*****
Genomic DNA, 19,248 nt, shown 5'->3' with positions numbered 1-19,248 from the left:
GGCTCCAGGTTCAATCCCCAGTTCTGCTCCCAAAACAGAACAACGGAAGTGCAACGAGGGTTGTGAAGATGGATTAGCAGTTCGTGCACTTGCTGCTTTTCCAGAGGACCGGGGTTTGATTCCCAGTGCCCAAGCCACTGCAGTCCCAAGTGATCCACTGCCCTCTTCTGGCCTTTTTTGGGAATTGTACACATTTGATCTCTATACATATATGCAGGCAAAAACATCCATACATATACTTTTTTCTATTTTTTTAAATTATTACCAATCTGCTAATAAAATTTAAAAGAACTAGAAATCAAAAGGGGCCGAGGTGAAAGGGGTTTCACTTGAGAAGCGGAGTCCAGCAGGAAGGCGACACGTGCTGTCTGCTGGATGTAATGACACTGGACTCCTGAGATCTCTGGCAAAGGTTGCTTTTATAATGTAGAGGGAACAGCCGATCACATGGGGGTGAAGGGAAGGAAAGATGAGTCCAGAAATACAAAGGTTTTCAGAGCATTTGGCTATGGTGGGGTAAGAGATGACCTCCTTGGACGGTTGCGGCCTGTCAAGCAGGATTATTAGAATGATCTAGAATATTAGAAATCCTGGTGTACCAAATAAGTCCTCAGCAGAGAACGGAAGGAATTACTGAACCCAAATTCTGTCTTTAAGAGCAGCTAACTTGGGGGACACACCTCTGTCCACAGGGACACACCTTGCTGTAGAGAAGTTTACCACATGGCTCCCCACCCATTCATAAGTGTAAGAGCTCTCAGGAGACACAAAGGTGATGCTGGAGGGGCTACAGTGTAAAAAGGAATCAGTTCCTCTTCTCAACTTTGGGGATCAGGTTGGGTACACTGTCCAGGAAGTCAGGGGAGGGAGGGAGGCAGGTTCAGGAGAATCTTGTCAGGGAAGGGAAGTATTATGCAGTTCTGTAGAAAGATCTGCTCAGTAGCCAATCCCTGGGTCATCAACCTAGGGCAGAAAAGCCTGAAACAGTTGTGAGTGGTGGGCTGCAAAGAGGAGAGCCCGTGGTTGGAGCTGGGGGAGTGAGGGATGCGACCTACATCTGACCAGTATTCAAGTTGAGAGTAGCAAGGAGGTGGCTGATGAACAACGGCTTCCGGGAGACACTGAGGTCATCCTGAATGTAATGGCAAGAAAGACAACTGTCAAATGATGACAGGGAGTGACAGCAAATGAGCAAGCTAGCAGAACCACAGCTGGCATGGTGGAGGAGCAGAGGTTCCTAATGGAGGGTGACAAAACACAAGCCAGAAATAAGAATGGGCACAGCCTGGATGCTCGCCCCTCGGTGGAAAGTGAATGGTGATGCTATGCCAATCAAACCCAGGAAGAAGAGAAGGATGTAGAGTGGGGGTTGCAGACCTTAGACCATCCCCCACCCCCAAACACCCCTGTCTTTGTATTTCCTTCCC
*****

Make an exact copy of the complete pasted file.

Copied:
Genomic DNA, 19,248 nt, shown 5'->3' with positions numbered 1-19,248 from the left:
GGCTCCAGGTTCAATCCCCAGTTCTGCTCCCAAAACAGAACAACGGAAGTGCAACGAGGGTTGTGAAGATGGATTAGCAGTTCGTGCACTTGCTGCTTTTCCAGAGGACCGGGGTTTGATTCCCAGTGCCCAAGCCACTGCAGTCCCAAGTGATCCACTGCCCTCTTCTGGCCTTTTTTGGGAATTGTACACATTTGATCTCTATACATATATGCAGGCAAAAACATCCATACATATACTTTTTTCTATTTTTTTAAATTATTACCAATCTGCTAATAAAATTTAAAAGAACTAGAAATCAAAAGGGGCCGAGGTGAAAGGGGTTTCACTTGAGAAGCGGAGTCCAGCAGGAAGGCGACACGTGCTGTCTGCTGGATGTAATGACACTGGACTCCTGAGATCTCTGGCAAAGGTTGCTTTTATAATGTAGAGGGAACAGCCGATCACATGGGGGTGAAGGGAAGGAAAGATGAGTCCAGAAATACAAAGGTTTTCAGAGCATTTGGCTATGGTGGGGTAAGAGATGACCTCCTTGGACGGTTGCGGCCTGTCAAGCAGGATTATTAGAATGATCTAGAATATTAGAAATCCTGGTGTACCAAATAAGTCCTCAGCAGAGAACGGAAGGAATTACTGAACCCAAATTCTGTCTTTAAGAGCAGCTAACTTGGGGGACACACCTCTGTCCACAGGGACACACCTTGCTGTAGAGAAGTTTACCACATGGCTCCCCACCCATTCATAAGTGTAAGAGCTCTCAGGAGACACAAAGGTGATGCTGGAGGGGCTACAGTGTAAAAAGGAATCAGTTCCTCTTCTCAACTTTGGGGATCAGGTTGGGTACACTGTCCAGGAAGTCAGGGGAGGGAGGGAGGCAGGTTCAGGAGAATCTTGTCAGGGAAGGGAAGTATTATGCAGTTCTGTAGAAAGATCTGCTCAGTAGCCAATCCCTGGGTCATCAACCTAGGGCAGAAAAGCCTGAAACAGTTGTGAGTGGTGGGCTGCAAAGAGGAGAGCCCGTGGTTGGAGCTGGGGGAGTGAGGGATGCGACCTACATCTGACCAGTATTCAAGTTGAGAGTAGCAAGGAGGTGGCTGATGAACAACGGCTTCCGGGAGACACTGAGGTCATCCTGAATGTAATGGCAAGAAAGACAACTGTCAAATGATGACAGGGAGTGACAGCAAATGAGCAAGCTAGCAGAACCACAGCTGGCATGGTGGAGGAGCAGAGGTTCCTAATGGAGGGTGACAAAACACAAGCCAGAAATAAGAATGGGCACAGCCTGGATGCTCGCCCCTCGGTGGAAAGTGAATGGTGATGCTATGCCAATCAAACCCAGGAAGAAGAGAAGGATGTAGAGTGGGGGTTGCAGACCTTAGACCATCCCCCACCCCCAAACACCCCTGTCTTTGTATTTCCTTCCC